Chen, Zheng, Hong, Wang, Liu, He, Zou, Ren, Duan, Zhao, Feng (2020) Astrocytes-derived exosomes induce neuronal recovery after traumatic brain injury via delivering gap junction alpha 1-20 k Journal of tissue engineering and regenerative medicine 14(3) 412-423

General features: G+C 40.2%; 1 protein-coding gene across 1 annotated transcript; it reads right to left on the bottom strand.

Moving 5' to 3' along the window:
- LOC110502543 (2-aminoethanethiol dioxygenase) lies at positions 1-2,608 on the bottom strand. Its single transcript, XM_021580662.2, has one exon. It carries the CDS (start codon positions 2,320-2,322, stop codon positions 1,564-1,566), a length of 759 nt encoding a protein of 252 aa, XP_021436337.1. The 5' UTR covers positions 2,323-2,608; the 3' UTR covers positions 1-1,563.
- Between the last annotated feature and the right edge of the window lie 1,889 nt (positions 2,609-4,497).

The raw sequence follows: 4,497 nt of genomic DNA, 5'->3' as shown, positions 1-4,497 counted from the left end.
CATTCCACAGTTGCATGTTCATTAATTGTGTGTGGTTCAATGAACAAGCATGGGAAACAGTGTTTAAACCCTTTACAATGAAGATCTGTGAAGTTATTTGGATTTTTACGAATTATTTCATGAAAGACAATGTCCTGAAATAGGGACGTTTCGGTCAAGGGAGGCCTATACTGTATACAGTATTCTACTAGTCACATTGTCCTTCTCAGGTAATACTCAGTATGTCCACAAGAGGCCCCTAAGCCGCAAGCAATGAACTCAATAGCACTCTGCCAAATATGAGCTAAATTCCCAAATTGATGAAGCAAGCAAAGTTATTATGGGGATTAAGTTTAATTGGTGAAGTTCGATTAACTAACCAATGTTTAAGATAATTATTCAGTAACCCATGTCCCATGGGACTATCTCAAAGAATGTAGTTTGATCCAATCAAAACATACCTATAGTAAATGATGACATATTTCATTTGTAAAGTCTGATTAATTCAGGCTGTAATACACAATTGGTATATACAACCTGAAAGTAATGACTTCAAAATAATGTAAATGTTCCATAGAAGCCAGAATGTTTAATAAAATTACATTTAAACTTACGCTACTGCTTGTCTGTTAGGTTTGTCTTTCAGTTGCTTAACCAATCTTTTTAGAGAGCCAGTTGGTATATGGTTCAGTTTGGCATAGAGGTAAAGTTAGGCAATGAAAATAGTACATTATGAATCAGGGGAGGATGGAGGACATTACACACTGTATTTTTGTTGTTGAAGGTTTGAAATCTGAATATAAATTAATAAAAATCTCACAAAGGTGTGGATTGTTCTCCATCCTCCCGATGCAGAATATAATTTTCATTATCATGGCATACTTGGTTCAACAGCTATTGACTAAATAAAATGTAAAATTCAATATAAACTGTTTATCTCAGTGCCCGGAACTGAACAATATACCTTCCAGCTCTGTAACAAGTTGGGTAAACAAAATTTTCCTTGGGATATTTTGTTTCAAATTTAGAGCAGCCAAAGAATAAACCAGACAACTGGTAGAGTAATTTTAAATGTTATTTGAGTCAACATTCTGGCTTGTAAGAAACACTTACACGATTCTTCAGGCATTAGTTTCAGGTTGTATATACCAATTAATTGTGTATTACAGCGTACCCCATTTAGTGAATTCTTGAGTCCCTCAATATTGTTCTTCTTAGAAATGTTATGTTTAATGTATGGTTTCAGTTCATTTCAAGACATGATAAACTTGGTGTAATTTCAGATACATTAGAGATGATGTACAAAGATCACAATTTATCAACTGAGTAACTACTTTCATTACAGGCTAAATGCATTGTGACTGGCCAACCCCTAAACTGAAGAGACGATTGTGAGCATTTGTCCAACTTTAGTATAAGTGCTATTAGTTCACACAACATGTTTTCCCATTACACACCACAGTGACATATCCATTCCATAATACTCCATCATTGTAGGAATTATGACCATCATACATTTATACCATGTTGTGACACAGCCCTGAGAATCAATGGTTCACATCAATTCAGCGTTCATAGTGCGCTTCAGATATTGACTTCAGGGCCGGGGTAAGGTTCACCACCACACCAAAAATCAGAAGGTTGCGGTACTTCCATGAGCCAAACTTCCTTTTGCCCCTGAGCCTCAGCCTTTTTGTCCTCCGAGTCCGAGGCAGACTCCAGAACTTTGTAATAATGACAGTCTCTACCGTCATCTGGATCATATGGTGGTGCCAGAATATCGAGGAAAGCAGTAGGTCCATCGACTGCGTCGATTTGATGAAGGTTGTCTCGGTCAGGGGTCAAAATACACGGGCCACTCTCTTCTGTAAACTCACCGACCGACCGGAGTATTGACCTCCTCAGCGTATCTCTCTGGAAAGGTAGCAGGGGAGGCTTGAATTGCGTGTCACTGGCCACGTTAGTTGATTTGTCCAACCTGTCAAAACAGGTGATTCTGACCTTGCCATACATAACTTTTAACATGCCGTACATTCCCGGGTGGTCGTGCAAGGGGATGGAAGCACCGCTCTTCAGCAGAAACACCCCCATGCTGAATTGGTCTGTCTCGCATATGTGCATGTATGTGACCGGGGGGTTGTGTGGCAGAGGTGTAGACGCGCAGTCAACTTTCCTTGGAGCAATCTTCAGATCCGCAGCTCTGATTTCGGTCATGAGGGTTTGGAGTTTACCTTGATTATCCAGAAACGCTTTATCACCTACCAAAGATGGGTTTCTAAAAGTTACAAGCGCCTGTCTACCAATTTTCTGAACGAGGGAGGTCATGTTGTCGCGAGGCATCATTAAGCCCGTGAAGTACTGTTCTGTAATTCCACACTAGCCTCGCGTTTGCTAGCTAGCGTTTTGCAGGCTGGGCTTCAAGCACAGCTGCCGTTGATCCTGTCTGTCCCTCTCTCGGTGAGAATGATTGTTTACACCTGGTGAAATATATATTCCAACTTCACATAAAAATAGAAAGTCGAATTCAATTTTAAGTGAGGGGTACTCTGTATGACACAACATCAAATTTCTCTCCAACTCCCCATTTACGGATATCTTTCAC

Astrocytes are more resistant to ischemia and hypoxia in the acute phase of brain injury after traumatic brain injury (TBI). Previous study showed that gap junction alpha 1 (GJA1) phosphorylation can increase the survival of damaged astrocytes. The GJA1-20 k expression in neurons co-culture with astrocytes was positively correlated with exosomes uptake. This study aims to explore the effect of exogenous GJA1-20 k carried by astrocyte-derived exosomes on neurons apoptosis and mitochondrial function after TBI. Astrocytes were co-cultured with the neuron with/without damage from air pressure. Exosomes were isolated, extracted from the culture medium by differential ultra-centrifugation, and verified by electron microscopy. Immunofluorescence staining, tunnel, western blot were employed to detect exosomes marker CD60, apoptosis, and mitochondrial function related protein expression and GJA1-20 k in cell culture. A rat model of hydraulic injury TBI was built, and exosomes was transferred. 2,3,5-Triphenyltetrazolium chloride (TTC) staining and immunohistochemistry staining of Nissl and microtubule associated protein 2 were used to detect the brain damage. A transwell stereo culture model of astrocytes and TBI-like injured neuron was constructed. The exosomes derived from astrocytes promoted the recovery of damaged neuron by in vitro exosome treatment. Compared with GJA1-20 k knockout exosome control group, GJA1-20 k exosomes were uptaken by neuron and downregulated the apoptosis rate and upregulated mitochondrial function to promote neuronal recovery. Finally, the results were validated by TTC staining and damaged tissue sections of rat TBI model. This study contributes to a better understanding of the astrocyte-neuron protection mechanism in TBI and provides a potential new target for the treatment of TBI. © 2019 John Wiley & Sons, Ltd.


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